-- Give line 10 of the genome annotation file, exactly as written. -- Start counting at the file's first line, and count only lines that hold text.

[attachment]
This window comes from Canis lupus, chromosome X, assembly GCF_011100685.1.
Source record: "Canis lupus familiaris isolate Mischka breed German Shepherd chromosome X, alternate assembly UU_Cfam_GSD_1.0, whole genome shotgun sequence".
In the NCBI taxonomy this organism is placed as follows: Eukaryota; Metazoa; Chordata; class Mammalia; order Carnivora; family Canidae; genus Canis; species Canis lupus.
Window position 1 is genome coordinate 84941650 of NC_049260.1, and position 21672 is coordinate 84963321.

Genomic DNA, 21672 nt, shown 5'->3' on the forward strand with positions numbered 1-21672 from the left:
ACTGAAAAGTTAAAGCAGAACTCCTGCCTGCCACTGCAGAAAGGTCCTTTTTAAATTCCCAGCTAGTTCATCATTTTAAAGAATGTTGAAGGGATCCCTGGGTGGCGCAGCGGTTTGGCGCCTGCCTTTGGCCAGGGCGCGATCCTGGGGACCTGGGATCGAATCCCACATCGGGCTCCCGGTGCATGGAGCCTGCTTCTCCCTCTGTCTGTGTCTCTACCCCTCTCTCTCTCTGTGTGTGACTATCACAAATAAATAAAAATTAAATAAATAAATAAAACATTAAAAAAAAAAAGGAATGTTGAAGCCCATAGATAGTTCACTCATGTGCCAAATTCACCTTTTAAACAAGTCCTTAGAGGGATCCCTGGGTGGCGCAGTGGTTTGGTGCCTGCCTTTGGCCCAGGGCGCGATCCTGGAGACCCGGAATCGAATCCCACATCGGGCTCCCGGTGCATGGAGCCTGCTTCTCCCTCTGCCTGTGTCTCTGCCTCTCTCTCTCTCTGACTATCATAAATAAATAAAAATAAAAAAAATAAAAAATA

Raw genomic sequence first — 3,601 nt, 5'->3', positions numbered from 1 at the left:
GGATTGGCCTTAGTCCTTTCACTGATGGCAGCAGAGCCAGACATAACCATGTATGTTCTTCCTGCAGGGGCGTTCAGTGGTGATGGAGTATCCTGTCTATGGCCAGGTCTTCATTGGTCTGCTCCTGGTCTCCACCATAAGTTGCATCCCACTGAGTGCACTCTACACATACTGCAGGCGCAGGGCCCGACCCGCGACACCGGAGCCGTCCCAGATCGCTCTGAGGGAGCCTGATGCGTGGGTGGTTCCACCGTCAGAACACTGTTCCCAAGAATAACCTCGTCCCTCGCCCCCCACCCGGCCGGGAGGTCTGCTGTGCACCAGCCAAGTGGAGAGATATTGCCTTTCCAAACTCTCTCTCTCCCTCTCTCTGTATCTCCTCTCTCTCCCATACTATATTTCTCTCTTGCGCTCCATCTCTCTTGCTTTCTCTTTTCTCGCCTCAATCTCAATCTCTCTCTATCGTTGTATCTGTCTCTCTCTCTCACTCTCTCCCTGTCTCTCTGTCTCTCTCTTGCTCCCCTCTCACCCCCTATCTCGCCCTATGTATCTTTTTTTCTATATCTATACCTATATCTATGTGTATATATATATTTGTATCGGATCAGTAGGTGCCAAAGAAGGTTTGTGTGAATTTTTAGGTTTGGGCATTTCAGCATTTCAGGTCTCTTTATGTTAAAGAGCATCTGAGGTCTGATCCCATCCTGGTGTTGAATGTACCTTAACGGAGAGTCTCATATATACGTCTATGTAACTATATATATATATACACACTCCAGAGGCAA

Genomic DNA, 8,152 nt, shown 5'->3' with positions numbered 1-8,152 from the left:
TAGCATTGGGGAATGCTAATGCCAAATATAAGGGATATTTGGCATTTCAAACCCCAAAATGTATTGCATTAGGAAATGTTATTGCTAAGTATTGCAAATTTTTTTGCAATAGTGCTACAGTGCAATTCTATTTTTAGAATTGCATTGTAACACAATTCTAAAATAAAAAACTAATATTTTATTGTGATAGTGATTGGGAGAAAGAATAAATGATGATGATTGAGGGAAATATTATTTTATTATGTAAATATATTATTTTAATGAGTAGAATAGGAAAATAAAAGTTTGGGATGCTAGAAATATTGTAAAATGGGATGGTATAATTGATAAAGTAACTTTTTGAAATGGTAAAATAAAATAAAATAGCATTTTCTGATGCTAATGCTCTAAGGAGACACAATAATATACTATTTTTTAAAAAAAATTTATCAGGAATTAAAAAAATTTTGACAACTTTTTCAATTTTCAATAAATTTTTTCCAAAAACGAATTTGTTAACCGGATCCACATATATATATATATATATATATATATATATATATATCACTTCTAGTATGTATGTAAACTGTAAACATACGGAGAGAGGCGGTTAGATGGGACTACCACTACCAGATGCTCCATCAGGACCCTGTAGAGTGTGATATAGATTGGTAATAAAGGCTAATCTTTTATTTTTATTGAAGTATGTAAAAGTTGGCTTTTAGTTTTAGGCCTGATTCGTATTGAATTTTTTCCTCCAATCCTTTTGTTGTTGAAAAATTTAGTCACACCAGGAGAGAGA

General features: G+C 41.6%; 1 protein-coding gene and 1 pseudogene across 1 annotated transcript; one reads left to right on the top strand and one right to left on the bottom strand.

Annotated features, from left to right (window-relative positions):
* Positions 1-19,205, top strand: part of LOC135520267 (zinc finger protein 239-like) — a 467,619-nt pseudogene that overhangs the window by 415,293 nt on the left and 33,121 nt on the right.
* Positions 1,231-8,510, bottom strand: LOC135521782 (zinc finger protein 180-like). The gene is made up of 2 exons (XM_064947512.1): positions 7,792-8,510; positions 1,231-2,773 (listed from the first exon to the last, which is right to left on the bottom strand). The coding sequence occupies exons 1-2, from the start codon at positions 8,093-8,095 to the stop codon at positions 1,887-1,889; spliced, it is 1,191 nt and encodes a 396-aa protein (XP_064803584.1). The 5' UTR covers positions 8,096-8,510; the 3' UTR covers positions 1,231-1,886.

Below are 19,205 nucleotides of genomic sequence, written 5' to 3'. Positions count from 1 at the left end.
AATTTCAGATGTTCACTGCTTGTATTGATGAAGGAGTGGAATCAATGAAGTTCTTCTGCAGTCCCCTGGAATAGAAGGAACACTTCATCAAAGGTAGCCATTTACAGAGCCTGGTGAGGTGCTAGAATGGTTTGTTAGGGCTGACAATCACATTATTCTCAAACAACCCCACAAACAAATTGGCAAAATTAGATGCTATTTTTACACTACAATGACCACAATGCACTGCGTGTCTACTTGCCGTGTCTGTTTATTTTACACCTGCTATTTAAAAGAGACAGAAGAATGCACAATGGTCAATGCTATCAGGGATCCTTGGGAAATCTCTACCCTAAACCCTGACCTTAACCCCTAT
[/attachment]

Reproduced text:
TAGCATTGGGGAATGCTAATGCCAAATATAAGGGATATTTGGCATTTCAAACCCCAAAATGTATTGCATTAGGAAATGTTATTGCTAAGTATTGCAAATTTTTTTGCAATAGTGCTACAGTGCAATTCTATTTTTAGAATTGCATTGTAACACAATTCTAAAATAAAAAACTAATATTTTATTGTGATAGTGATTGGGAGAAAGAATAAATGATGATGATTGAGGGAAATATTATTTTATTATGTAAATATATTATTTTAATGAGTAGAATAGGAAAATAAAAGTTTGGGATGCTAGAAATATTGTAAAATGGGATGGTATAATTGATAAAGTAACTTTTTGAAATGGTAAAATAAAATAAAATAGCATTTTCTGATGCTAATGCTCTAAGGAGACACAATAATATACTATTTTTTAAAAAAAATTTATCAGGAATTAAAAAAATTTTGACAACTTTTTCAATTTTCAATAAATTTTTTCCAAAAACGAATTTGTTAACCGGATCCACATATATATATATATATATATATATATATATATATATCACTTCTAGTATGTATGTAAACTGTAAACATACGGAGAGAGGCGGTTAGATGGGACTACCACTACCAGATGCTCCATCAGGACCCTGTAGAGTGTGATATAGATTGGTAATAAAGGCTAATCTTTTATTTTTATTGAAGTATGTAAAAGTTGGCTTTTAGTTTTAGGCCTGATTCGTATTGAATTTTTTCCTCCAATCCTTTTGTTGTTGAAAAATTTAGTCACACCAGGAGAGAGA